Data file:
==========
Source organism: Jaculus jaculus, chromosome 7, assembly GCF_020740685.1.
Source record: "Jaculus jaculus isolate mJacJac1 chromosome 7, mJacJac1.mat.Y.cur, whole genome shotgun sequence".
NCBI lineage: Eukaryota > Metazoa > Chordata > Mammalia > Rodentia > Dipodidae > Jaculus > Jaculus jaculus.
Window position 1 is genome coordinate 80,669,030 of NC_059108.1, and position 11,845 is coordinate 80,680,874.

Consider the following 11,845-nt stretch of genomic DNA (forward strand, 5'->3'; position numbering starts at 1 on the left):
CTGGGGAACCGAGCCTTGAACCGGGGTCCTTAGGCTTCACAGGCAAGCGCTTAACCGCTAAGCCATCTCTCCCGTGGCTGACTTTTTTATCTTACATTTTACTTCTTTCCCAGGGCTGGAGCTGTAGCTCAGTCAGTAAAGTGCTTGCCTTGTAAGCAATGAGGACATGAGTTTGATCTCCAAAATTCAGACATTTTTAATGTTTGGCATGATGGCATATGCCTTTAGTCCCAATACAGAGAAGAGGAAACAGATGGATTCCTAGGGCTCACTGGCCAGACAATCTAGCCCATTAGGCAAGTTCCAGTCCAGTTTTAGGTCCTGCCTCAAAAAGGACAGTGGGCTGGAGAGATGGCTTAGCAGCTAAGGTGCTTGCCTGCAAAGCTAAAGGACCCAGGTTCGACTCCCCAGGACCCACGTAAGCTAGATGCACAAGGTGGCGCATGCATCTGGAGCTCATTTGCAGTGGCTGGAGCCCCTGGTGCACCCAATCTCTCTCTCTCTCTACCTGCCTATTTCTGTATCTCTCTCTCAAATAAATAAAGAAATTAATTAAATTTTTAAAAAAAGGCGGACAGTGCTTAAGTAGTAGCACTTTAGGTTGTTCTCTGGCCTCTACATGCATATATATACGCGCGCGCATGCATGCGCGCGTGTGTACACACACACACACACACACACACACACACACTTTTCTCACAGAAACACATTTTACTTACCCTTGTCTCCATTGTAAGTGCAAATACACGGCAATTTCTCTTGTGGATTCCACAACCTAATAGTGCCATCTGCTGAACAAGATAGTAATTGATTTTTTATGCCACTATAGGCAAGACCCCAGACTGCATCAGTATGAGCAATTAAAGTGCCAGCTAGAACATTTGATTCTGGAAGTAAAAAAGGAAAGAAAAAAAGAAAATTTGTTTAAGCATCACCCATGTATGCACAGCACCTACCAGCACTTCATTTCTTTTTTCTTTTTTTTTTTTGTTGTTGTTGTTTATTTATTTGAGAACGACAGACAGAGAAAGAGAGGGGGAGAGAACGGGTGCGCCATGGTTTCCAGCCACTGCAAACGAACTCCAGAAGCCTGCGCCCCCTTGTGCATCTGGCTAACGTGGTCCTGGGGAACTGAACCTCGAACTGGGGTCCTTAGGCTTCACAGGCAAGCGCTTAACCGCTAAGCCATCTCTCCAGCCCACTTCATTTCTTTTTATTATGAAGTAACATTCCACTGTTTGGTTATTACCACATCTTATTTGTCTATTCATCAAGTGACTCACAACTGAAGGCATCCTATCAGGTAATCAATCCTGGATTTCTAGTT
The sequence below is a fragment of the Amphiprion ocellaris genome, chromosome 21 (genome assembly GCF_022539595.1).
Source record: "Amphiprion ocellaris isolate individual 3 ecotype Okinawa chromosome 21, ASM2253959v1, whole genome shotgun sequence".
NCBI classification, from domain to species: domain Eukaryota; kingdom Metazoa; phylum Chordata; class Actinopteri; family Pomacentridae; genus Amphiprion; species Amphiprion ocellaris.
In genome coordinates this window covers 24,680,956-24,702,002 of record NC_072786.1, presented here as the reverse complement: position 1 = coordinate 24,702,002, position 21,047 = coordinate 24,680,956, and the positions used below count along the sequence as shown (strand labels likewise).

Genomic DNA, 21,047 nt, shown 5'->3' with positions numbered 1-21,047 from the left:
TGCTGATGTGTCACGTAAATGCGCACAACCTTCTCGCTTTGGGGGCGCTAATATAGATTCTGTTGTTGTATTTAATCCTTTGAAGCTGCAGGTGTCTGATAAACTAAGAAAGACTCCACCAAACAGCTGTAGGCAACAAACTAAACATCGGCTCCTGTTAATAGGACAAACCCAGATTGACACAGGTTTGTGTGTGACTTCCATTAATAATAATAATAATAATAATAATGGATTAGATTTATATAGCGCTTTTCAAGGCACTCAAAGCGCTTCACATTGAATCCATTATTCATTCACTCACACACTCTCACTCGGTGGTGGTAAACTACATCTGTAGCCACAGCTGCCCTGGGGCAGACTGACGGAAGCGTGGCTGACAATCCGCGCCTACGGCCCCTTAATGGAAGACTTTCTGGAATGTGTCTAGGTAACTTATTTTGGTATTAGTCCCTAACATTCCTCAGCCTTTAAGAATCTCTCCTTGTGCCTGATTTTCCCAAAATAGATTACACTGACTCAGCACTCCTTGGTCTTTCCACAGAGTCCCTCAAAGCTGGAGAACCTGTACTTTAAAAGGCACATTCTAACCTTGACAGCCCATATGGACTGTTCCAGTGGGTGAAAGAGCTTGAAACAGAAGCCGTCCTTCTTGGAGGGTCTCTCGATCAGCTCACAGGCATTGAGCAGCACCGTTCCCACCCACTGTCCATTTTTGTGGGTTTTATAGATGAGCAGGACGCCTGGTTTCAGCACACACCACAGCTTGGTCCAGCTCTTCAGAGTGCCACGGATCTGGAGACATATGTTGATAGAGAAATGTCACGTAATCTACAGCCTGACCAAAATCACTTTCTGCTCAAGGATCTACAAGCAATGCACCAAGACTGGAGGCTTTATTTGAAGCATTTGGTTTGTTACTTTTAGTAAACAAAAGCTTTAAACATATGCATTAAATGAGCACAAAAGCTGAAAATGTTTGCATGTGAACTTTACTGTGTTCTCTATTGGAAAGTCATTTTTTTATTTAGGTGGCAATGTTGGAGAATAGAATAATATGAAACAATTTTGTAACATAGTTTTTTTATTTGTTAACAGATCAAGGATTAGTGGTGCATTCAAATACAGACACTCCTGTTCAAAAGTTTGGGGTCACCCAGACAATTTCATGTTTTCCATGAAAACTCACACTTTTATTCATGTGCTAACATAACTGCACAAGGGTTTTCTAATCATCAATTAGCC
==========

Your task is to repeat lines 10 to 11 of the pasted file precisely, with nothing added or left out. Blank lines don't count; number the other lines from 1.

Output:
In genome coordinates this window covers 24,680,956-24,702,002 of record NC_072786.1, presented here as the reverse complement: position 1 = coordinate 24,702,002, position 21,047 = coordinate 24,680,956, and the positions used below count along the sequence as shown (strand labels likewise).

Genomic DNA, 21,047 nt, shown 5'->3' with positions numbered 1-21,047 from the left: